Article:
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Old 08-19-2012, 04:42 PM
 
3,542 posts, read 2,963,058 times
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Default My 4 yo daughter: spider-web, silky hair, thin, no volume, and extremely slow rate of growth

OK...in a nut-shell, is there ANYTHING that can be done? Shaving? Supplements? ...
This is way past the stage of "oh, it's just baby hair, it will grow more and thicker eventually".
It certainly doesn't look like it.

This is what I have been hearing during all of her 4+ years of life so far, while other little girls her age have grown waves of hair all the way down to their waists, cut their hair off, and then grew some more.

I have given her trims to refresh the ends but never gave her an actual hair-cut to make it significantly shorter - and yet it still barely touches her shoulders. It grows extremely slowly. In four years of only trims she should have had it way past her waistline...and yet it is hardly shoulder-length.
The hair also has no volume and she needs to have it washed almost every day to not look like it is greasy, sticky and unkept. We don't wash it every day as it would be too much but she simply goes some days when it hardly looks clean.

In addition, she has been losing some lately...so this was the last straw.

I do not want to sound ungrateful as she is a healthy, adorable, gorgeous little girl and at the end of the day, we ARE talking about a frivolous matter - so yes, I am aware of that.
But one thing I know is that she certainly did not hit the gene jackpot when it comes to hair. I have extremely thick, strong, dark hair but she takes after my husband's side of the family where everyone has baby-fine, light, English-type hair.

I did want to shave her head when she was a baby but my husband would not hear of it and kept saying that this is all genetics, that nothing will change the kind of hair she has inherited, leats of all some old wives' tale like head shaving, and that I should just get over it.

Maybe he is right - but if there is anything I have been missing in terms of being able to do something about it, I would appreciate any advice.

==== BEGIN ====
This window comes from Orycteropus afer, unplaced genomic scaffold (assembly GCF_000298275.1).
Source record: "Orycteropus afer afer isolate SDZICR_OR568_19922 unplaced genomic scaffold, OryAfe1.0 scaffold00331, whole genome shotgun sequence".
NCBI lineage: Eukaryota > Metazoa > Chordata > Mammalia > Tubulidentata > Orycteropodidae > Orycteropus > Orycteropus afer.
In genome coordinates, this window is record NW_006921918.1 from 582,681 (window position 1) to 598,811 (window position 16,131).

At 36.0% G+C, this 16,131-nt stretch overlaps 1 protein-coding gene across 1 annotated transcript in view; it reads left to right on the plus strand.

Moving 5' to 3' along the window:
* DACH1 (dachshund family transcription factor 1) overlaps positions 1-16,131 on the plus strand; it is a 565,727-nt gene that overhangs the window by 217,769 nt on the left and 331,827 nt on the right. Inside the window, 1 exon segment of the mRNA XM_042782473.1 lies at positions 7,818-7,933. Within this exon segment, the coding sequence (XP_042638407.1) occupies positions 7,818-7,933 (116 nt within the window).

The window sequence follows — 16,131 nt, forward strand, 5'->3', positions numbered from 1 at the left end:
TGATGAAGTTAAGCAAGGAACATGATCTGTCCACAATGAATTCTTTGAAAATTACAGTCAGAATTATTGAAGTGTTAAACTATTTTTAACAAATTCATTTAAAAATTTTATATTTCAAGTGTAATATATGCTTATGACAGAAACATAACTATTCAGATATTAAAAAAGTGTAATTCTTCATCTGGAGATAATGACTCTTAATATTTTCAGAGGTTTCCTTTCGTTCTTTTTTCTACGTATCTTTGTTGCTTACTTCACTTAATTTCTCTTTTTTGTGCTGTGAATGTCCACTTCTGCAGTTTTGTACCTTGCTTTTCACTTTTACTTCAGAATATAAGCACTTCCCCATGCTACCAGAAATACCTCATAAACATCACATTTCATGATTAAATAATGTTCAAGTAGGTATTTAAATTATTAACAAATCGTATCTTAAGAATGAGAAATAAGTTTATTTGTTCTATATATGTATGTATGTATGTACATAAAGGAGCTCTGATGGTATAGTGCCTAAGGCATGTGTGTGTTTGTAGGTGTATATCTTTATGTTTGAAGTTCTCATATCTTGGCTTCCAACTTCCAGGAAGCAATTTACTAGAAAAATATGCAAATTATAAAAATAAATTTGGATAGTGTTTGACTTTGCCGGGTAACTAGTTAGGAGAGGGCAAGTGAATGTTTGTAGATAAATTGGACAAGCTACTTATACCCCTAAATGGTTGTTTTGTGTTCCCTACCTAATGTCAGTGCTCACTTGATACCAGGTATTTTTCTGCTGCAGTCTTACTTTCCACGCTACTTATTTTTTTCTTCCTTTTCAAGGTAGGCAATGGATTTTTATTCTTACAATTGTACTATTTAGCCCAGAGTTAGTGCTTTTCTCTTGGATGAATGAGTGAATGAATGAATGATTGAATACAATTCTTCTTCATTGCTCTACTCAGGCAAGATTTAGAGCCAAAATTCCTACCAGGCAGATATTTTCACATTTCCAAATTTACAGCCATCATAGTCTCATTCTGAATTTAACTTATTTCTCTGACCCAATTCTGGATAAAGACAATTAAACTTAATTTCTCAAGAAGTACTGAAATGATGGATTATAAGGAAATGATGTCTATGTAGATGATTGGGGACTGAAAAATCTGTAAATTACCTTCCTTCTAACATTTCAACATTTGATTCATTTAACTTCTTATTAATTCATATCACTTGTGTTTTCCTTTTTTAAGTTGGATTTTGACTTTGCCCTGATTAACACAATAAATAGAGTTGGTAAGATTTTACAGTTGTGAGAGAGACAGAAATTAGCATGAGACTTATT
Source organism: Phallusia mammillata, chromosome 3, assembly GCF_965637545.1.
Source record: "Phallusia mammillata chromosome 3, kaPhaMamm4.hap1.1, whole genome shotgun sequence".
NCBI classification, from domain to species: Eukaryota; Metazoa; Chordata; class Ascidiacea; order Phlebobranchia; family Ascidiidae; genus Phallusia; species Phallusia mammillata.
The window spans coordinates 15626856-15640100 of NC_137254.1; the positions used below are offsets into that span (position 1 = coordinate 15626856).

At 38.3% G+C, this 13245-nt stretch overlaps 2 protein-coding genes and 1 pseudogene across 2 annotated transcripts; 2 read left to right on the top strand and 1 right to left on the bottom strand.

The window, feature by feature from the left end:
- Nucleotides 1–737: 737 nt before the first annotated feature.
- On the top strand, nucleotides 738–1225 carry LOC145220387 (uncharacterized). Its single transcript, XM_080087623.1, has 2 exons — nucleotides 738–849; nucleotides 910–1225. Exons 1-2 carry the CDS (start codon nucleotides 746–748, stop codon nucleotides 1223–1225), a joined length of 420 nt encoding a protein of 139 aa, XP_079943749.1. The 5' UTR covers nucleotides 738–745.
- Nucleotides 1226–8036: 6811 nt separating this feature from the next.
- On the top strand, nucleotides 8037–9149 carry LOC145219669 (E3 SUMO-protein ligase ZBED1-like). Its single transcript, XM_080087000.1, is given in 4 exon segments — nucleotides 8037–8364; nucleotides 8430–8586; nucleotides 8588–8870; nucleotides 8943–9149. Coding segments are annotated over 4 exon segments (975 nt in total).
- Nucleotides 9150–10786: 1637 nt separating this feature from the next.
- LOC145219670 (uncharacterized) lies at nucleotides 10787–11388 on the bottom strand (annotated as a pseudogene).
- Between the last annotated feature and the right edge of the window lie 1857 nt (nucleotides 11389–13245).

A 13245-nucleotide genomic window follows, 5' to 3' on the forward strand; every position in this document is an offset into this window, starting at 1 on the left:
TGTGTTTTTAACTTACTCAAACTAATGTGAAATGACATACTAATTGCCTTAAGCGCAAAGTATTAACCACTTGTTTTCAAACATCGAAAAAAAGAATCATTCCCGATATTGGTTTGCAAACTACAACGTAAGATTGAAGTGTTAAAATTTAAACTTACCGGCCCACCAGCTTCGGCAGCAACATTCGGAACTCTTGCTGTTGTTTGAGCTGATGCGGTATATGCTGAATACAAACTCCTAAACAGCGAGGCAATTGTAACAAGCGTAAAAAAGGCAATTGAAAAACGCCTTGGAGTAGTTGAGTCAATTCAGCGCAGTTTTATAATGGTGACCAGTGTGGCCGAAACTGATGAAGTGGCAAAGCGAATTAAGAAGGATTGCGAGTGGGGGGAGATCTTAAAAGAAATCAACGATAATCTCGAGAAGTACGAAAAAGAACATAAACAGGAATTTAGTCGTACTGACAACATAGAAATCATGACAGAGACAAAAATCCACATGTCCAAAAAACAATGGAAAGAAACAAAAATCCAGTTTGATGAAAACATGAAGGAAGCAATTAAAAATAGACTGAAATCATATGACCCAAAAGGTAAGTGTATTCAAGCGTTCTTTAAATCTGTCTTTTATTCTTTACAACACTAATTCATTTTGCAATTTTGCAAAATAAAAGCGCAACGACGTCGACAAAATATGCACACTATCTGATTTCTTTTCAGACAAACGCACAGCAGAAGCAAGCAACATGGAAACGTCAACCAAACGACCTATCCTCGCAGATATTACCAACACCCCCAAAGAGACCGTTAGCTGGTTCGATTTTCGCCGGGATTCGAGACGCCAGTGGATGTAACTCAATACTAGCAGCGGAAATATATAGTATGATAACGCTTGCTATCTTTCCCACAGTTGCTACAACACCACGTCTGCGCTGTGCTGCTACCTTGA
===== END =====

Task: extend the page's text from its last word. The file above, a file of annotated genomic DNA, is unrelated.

Thank you so much.
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Old 08-19-2012, 04:45 PM
Status: "Eat, Train, Sleep. Repeat." (set 24 days ago)
 
579 posts, read 316,977 times
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She's 4 for crying out loud....why not let her hair be what it is?
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Old 08-19-2012, 05:15 PM
 
Location: in my mind
2,686 posts, read 2,026,047 times
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Quote:
Originally Posted by syracusa View Post
she certainly did not hit the gene jackpot when it comes to hair.
You've answered your own question.

If you really cannot get yourself to accept that this is the type of hair she has at age 4yo, maybe go at it from a different angle -- what if she had cancer and chemotherapy, and this was the hair that was able to grow out after being bald from cancer? Maybe her hair will look better to you from that perspective.

Two other points:

1. You don't know what her adult hair will look like - hair can change color, texture and thickness over time, especially once puberty starts.

2. Don't let her know that you are obsessing about her hair - its not fair to download your neurosis onto her.
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Old 08-19-2012, 05:17 PM
 
3,542 posts, read 2,963,058 times
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Quote:
Originally Posted by Kitten01 View Post
She's 4 for crying out loud....why not let her hair be what it is?
I AM letting it be what it is. I haven't done a thing; but if there is anything that COULD be done to make it a bit thicker and make it grow a bit faster to achieve a modicum of length, then I would do it - provided it is not anything that would affect her health in any way.
What is wrong with asking?

I have always wondered whether the shaving method actually works; some people swear by it.

Even if it did, I am afraid she is too old now for me to attempt something so drastic, especially with her extremely slow rate of growth...but I am still curious whether perhaps a short, pixie hair-cut might help.